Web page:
Growing Matilija Poppies
Growing Matilija Poppies
Matilija poppies, or Romneya coulteri for my purest friends, has the largest flower of any poppy. It’s native to dry, sunny areas from California to Baja. The flower petals are bright with yellow-orange stemains in the center that look just like a golf ball. The flowers also measure 6+ inches across and usually begin in late March and can continue until August, given a bit of water. They are also excellent plants to bring bees to your garden and are good cut flowers in an arrangement.
So, how do you get them started, and how do you take care of them? They have a bad reputation of being both difficult to start and invasive. The latter can actually be true.
To start them growing properly there are just 4 rules to follow:
1. Figure out where you want to plant them, they need a sunny spot, and dig the hole. The hole should be dug to a depth such the the plant will sit at or slightly above the soil line.
2. Fill the hole up with water and water the poppy in it’s nursery container. By filling the hole up with water and letting it drain out you’re making the planting area damp, a good thing for new plants. By watering the poppy in it’s container you’re reducing the risk of transplant shock and making the poppy easier to take out of it’s container. When the water has drained out of the pot you want to flip the pot upside down/support the plant, push on the bottom of the container, and slid the pot off without breaking the rootball. Then plant and water heavily.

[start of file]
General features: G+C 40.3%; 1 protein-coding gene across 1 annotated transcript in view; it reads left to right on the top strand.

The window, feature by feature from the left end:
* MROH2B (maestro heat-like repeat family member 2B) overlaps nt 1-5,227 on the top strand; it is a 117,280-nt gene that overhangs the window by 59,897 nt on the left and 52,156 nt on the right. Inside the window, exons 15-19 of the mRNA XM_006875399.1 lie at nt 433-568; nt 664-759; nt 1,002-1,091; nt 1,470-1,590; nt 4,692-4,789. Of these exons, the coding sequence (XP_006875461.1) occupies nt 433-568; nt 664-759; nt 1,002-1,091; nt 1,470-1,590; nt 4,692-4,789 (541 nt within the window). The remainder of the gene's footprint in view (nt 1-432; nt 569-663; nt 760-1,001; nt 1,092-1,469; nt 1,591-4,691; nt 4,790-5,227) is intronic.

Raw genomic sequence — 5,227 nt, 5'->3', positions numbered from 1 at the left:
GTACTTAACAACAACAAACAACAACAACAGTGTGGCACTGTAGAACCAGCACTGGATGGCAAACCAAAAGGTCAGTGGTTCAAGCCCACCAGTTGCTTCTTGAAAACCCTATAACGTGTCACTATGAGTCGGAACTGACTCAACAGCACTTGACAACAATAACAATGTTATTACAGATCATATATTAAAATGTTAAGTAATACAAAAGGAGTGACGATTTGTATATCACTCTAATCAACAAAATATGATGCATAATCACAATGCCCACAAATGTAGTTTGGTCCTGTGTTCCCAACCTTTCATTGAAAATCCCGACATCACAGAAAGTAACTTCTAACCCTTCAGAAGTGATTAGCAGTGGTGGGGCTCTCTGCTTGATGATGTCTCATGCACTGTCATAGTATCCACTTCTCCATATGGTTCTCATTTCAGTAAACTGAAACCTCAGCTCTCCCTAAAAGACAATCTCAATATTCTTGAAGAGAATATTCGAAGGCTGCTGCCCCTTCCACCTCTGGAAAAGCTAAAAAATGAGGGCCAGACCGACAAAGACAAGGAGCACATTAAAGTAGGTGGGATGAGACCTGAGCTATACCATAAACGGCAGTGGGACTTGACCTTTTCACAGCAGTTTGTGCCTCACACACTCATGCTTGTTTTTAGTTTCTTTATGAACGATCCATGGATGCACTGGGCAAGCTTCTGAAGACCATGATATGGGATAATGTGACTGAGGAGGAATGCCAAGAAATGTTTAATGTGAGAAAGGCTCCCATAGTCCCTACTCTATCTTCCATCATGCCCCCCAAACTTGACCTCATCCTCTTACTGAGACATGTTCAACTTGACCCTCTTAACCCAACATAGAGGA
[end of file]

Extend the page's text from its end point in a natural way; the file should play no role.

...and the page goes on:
3. Plant them in fall or winter- you’ll have much better luck getting them established. If you can follow point number “2.” above correctly summer planting shouldn’t be a problem.
4. Watering- you want to wanter you newly planted matilija poppy 1x per week or maybe even 2x if the soil is sandy and/or during the summer months. Not more than that or it will rot out. Keep up the weekly watering for through the first summer into winter. Then drop the watering down to 1x per month. That will keep things looking better and flowering longer.
If you can only remember the first two points, you’re 90% on your way!
The rest of the “care” is pretty easy, there isn’t much. Some people cut them back in fall or winter and that makes them look a lot neater. As soon as they are cut back, new clean growth starts quickly. You can do that if you want but if you don’t they’ll do just fine. Remember they don’t get cut back in nature- up to you.
They indeed can be aggressive, so give them room, especially when planting them in sandy soil.